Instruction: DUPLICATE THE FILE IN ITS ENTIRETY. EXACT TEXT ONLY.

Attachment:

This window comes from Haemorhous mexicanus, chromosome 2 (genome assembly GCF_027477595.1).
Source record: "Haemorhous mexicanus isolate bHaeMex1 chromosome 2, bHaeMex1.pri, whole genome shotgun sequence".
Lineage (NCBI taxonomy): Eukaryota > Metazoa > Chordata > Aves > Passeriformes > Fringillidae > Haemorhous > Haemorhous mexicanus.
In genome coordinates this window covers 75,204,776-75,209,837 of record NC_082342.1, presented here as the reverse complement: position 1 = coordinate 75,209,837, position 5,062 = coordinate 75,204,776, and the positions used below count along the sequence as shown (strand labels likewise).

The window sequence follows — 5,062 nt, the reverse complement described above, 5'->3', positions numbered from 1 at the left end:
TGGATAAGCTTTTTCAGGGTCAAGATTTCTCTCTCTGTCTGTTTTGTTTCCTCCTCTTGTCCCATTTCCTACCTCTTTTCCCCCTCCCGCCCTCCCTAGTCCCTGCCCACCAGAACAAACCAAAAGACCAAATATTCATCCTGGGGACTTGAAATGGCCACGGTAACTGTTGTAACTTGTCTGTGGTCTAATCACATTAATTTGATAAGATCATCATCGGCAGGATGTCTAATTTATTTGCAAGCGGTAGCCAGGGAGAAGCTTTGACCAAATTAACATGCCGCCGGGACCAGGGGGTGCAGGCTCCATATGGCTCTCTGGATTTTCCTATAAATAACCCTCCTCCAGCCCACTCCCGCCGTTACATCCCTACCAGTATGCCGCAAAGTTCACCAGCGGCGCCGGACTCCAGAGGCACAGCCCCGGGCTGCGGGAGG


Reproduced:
This window comes from Haemorhous mexicanus, chromosome 2 (genome assembly GCF_027477595.1).
Source record: "Haemorhous mexicanus isolate bHaeMex1 chromosome 2, bHaeMex1.pri, whole genome shotgun sequence".
Lineage (NCBI taxonomy): Eukaryota > Metazoa > Chordata > Aves > Passeriformes > Fringillidae > Haemorhous > Haemorhous mexicanus.
In genome coordinates this window covers 75,204,776-75,209,837 of record NC_082342.1, presented here as the reverse complement: position 1 = coordinate 75,209,837, position 5,062 = coordinate 75,204,776, and the positions used below count along the sequence as shown (strand labels likewise).

The window sequence follows — 5,062 nt, the reverse complement described above, 5'->3', positions numbered from 1 at the left end:
TGGATAAGCTTTTTCAGGGTCAAGATTTCTCTCTCTGTCTGTTTTGTTTCCTCCTCTTGTCCCATTTCCTACCTCTTTTCCCCCTCCCGCCCTCCCTAGTCCCTGCCCACCAGAACAAACCAAAAGACCAAATATTCATCCTGGGGACTTGAAATGGCCACGGTAACTGTTGTAACTTGTCTGTGGTCTAATCACATTAATTTGATAAGATCATCATCGGCAGGATGTCTAATTTATTTGCAAGCGGTAGCCAGGGAGAAGCTTTGACCAAATTAACATGCCGCCGGGACCAGGGGGTGCAGGCTCCATATGGCTCTCTGGATTTTCCTATAAATAACCCTCCTCCAGCCCACTCCCGCCGTTACATCCCTACCAGTATGCCGCAAAGTTCACCAGCGGCGCCGGACTCCAGAGGCACAGCCCCGGGCTGCGGGAGG